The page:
At 2300 words, it's a fairly short story--a lot shorter than most of those I've sold to AHMM--and the first half is almost entirely dialogue between the two brothers. That, and the movie theme, made it great fun to write. As for its sale to AH, I suspect it didn't hurt that the term "MacGuffins," although it originated with a film guy named Angus McPhail, was adopted by Alfred Hitchcock and became a common plot device in storytelling. 

With regard to the definition, Wikipedia also describes a MacGuffin as something that is revealed in the first act, then declines in importance, and might reappear at the end of the story. One of the things I like most about the technique is that a MacGuffin serves as a way to link the entire story together, and is sometimes so important to the characters that it drives the plot. Examples: the One Ring in Tolkien's trilogy, the magical suitcase in Fantastic Beasts, the Ark of the Covenant in Raiders.

Anyhow . . . to steal from the text of my story and to include a few other movies I also remember fondly, here's a list of some MacGuffins and the films that used them.

Letters of transit -- Casablanca

The body of a boy hit by a train -- Stand By Me

A giant emerald -- Romancing the Stone

Microfilm of secret government documents -- North by Northwest

A glowing briefcase -- Pulp Fiction

A tattooed map to Dry Land -- Waterworld

A clause from a secret peace treaty -- Foreign Correspondent

Rosebud -- Citizen Kane

A Persian rug -- The Big Lebowski

A WWII soldier whose brothers have all been killed in action -- Saving Private Ryan

A rabbit's foot -- Mission Impossible III

Secret plans for the Death Star -- Star Wars

A black statuette -- The Maltese Falcon

A harmonica -- Once Upon a Time in the West

A coded message in a piece of music -- The Lady Vanishes

Walley World -- National Lampoon's Vacation

An audiotape of a summit-meeting speech -- Escape from New York

A silver necklace with a blue heart -- Titanic

A necklace with a gold-and-red heart -- Vertigo

Radioactive uranium in wine bottles -- Notorious

A red stapler -- Office Space

A consignment of diamonds from a jewelry shop -- Reservoir Dogs

An empty Coke bottle -- The Gods Must Be Crazy

A boy who'll save the world in the far-distant future -- Terminator 2

A baseball bat carved from the wood of a tree -- The Natural

Plans for an aircraft engine -- The 39 Steps

The Holy Grail -- Indiana Jones and the Last Crusade (among others)

Project Genesis -- Star Trek II: The Wrath of Khan

A pocket watch that plays chimes -- For a Few Dollars More

A child's doll stuffed with heroin -- Wait Until Dark

Do you agree with these? (MacGuffins can sometimes be vague.) Can you think of others? Have you ever used MacGuffins in your own fiction? There's a chance you probably have and didn't realize it--I know I've done that.

One last point: I've heard that the key part of the word MacGuffin is "guff," which means utter nonsense. And maybe that's true.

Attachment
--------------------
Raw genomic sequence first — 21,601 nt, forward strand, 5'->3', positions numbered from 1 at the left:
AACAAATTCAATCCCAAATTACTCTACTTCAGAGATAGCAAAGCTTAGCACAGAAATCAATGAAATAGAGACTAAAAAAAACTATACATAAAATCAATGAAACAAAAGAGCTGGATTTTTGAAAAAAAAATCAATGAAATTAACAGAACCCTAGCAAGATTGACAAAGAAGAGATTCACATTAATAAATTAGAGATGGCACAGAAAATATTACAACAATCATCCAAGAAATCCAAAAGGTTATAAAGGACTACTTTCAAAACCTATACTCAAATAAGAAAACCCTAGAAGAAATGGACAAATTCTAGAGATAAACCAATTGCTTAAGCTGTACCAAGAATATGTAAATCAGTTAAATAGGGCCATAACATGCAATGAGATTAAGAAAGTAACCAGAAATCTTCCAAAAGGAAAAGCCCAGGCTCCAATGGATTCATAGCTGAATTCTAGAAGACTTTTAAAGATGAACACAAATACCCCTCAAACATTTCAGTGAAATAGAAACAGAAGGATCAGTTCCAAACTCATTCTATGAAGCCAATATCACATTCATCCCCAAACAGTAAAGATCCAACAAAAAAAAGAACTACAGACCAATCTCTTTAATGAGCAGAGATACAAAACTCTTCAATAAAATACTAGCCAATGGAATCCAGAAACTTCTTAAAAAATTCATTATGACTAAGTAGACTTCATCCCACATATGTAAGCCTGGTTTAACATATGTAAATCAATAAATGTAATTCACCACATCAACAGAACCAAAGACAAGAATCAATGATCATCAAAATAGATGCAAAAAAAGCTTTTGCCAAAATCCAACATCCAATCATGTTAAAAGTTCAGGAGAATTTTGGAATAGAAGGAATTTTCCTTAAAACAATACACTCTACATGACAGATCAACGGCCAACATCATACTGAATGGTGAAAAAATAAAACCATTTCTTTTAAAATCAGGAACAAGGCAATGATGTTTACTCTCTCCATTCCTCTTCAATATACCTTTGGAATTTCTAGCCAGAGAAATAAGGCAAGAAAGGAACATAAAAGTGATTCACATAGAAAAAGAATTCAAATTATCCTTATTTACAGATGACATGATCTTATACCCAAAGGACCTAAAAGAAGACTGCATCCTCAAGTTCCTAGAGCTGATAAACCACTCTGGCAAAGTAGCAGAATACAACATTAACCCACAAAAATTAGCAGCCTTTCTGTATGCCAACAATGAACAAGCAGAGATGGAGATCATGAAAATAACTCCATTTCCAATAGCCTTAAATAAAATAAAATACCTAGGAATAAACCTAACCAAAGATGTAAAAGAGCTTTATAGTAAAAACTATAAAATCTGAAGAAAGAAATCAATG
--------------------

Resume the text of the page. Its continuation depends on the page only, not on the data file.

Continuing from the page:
But it works.

24 January 2022

Seven Steps

Nancy Pickard is a U.S. crime novelist. She has won five Macavity Awards, four Agatha Awards, an Anthony Award, and a Shamus Award. She is the only author to win all four awards. She also served on the board of directors of the Mystery Writers of America.

I don't remember exactly when I met Nancy Picard, sometime in the early 90's is my guess. That was when I began to first be published and Elmer & I opened our mystery bookstore in Austin in 1990. I remember she & both were very early members of Sisters in Crime and Nancy is a past National President of S-in-C. I do know I've always admired her mystery novels. Reading Nancy's books are like peeling an onion back to  add to the story and destroy your early guesses. Naturally, you must keep turning pages and peeling layers until you get to the end & the solution. 

When I read this article about Nancy's book: Seven Steps on a Writer's Path, I knew I wanted to share this information with all of you. Her book is available in both Paperback & Kindle formats. Page numbers refer to the trade paperback edition.                                                                                                                — Jan Grape

As Nancy Pickard looked back over her own career and that of her many writer friends, she saw herself and most of them struggling through stages of unhappiness, of wanting, of commitment, of wavering, of letting go, of immersion, and of fulfillment. It looked very much like a path to her, and it felt true, in the way only actual lived experience does feel.

"And thus was born the Seven Steps on the Writer's Path. At first it was a workshop given   by me, then it was a retreat presented by Lynn, and now it is a book written by both of us." p. xii


by Nancy Pickard

Starting Out

"Writing is a path as full of darkness as it is of light, and so the way ahead is hard to see. There are so many ominous shadows, unpredictable gusts of wind, unexpected blinding shafts of sunlight. It’s easy to get lost, to trip over our own hidden roots, or plunge unaware into unexplored caverns in our psyche. As writers, we hardly ever know where we’re going. The only thing most of us know how to do is to keep putting one foot after the other in the darkness and trust that eventually we’ll get there." p. 1

When Lynn and I each started our own writing careers, we didn’t even know there was a path, much less that there are steps along it. We hope that knowing these things will give you an advantage that writers who came before you didn’t have.

Step One: Unhappiness